Scott Lewis started the first organized disc sports in BC, inventing his own game called Frisbee Football and organizing several dozen people to play it regularly from 1974-1976 at Willows Beach in Victoria. He then became involved in running overall tournaments and creating disc golf courses in Victoria, culminating in 1982 when he founded the University of Victoria Disc Sports Club. After being exposed to the sport while competing in overall tournaments in California, Scott started the first ultimate team in BC, the Flying Islanders. 1982 saw the beginning of regular weekly pickup games at Kitsilano Beach in Vancouver. In 1984 the Flying Islanders made the first road trip in BC history, traveling to Seattle to compete in a tournament. On the weekend of June 29-30, 1985 was the first ultimate tournament in western Canada, held at Jericho Beach. It featured two Vancouver teams plus one each from Victoria and Calgary. The Vancouver Ultimate League was founded in September 1986. The first meeting was attended by Carlo Giuliano, Myrna Monck, Darryl Grigg, Jennifer Newman, Jo Playfair, Adam Berson, Doug Grant, Jim Brown and Julia Daley. These people gathered to organize a league, ironically, because they didn’t have a reliable turn-out for their pick-up games. The solution was to divide themselves into 3 teams and appoint 3 captains. It was those captains that did the hard work of team recruitment and getting the league started. They took on the responsibility to get a team on the field for each scheduled game. Darryl was captain of the Fringe, Adam was captain of the Nerf Terf Burners, and Jo Playfair was captain of the Flaming Red Sallies. They were the people that really got the league started. Adam “Elvis” Berson, Jim Brown and Scott Lewis are members of the Ultimate Canada Hall of fame.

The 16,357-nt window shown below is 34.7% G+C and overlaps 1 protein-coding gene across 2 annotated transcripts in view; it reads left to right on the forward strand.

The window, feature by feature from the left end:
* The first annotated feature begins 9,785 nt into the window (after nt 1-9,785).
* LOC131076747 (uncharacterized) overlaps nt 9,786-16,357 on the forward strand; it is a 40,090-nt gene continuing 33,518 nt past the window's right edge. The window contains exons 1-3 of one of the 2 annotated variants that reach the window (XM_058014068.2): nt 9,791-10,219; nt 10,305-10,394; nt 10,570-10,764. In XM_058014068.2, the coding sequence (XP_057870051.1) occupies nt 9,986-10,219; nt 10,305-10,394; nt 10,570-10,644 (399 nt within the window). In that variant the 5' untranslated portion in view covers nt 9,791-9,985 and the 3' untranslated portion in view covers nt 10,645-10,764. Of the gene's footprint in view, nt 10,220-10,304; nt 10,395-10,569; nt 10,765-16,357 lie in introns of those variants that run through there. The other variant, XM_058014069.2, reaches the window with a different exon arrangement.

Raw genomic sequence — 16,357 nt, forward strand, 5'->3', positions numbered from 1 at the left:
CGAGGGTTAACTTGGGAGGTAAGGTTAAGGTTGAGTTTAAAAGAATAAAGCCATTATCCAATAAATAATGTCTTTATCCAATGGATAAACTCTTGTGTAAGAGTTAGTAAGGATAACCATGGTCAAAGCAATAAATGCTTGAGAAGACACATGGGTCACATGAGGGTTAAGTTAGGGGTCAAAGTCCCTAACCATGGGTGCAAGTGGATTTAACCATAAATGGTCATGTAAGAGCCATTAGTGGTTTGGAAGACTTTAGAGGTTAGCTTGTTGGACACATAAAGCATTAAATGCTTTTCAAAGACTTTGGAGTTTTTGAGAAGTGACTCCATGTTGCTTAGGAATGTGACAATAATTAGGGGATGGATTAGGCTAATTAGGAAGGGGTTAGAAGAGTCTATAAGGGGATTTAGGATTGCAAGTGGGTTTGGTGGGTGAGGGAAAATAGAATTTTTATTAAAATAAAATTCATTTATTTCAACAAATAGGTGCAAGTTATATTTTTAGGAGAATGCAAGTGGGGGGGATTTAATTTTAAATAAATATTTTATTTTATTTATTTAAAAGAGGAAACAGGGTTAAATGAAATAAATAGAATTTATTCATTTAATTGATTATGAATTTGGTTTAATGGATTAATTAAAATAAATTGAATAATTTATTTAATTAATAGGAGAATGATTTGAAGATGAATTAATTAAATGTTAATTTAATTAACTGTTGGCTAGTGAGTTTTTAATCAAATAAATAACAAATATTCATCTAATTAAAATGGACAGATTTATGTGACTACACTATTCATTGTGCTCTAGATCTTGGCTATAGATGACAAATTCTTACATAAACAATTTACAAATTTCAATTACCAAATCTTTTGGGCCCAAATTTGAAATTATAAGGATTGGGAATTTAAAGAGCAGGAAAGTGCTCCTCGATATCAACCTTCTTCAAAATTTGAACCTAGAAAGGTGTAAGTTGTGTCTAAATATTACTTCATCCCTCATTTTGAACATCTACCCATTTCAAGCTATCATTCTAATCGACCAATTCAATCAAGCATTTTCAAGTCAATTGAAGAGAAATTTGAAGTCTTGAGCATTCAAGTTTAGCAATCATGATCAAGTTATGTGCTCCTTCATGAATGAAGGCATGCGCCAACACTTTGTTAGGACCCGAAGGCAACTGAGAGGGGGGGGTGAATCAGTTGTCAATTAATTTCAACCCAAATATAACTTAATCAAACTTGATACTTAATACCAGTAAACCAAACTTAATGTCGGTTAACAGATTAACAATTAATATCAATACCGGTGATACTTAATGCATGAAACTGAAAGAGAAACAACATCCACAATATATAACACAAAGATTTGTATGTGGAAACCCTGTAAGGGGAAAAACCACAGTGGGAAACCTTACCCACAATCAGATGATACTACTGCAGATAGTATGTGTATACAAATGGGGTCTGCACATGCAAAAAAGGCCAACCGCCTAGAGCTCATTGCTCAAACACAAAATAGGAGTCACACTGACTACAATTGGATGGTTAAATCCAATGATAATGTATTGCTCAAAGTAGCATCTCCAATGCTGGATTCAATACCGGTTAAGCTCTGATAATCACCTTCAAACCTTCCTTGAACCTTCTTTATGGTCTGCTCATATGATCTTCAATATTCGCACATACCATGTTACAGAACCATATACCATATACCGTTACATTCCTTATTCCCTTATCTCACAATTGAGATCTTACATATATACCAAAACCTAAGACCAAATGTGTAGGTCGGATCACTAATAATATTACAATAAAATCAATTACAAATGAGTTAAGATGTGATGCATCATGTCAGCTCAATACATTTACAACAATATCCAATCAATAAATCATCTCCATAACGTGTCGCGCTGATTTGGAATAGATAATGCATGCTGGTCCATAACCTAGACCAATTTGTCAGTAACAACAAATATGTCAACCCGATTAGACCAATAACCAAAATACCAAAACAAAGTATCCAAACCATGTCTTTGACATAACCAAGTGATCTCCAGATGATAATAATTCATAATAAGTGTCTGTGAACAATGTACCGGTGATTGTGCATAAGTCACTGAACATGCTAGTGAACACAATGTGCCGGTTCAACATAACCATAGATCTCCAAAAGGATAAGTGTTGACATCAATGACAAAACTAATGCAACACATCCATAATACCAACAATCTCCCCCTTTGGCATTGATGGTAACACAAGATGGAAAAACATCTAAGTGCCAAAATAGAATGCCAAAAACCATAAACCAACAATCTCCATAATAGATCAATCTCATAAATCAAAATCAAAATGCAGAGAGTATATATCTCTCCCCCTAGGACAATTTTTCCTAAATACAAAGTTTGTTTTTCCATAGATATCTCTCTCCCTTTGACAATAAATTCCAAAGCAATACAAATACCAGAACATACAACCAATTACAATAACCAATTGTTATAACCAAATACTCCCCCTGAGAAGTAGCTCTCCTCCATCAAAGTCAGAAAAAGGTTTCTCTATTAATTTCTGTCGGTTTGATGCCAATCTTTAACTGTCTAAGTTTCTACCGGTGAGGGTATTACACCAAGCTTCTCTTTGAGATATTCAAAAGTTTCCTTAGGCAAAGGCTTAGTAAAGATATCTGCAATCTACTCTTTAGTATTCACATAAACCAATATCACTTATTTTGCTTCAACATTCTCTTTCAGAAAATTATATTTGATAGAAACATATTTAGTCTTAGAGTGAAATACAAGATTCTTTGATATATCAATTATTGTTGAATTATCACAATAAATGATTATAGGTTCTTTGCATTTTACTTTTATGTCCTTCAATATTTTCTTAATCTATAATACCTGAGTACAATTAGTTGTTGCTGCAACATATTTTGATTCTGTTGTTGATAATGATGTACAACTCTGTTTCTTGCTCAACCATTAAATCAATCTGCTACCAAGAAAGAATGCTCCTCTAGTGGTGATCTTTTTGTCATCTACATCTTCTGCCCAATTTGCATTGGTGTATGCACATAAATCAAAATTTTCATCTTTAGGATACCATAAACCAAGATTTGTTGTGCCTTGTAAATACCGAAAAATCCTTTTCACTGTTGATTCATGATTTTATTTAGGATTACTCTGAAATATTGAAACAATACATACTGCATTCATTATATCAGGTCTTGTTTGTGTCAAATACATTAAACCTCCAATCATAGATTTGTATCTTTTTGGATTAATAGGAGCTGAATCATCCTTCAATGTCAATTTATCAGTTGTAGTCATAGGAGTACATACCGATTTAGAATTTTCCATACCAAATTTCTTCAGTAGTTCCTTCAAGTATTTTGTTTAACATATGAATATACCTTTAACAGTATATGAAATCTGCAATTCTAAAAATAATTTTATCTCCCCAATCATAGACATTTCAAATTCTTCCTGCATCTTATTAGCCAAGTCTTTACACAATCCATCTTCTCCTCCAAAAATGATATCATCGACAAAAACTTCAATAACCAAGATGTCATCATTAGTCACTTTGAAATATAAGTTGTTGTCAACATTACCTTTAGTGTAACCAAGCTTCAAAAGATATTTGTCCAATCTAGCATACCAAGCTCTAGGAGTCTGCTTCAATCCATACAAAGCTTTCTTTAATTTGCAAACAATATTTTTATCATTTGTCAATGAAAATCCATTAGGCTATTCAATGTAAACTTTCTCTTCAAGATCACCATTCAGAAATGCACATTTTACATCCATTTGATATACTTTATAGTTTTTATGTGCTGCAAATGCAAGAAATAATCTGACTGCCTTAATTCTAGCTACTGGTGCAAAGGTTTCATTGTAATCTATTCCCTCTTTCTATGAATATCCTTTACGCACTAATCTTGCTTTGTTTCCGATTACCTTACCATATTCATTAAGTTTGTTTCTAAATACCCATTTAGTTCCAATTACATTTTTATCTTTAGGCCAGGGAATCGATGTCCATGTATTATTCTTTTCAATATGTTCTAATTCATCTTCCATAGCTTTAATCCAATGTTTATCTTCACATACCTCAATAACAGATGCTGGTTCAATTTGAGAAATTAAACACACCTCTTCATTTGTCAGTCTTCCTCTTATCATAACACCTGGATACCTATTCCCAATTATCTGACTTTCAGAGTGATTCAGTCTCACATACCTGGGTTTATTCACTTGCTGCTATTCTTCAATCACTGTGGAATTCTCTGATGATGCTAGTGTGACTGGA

Note: This information is from Ultimate Canada Hall of Fame and VUL.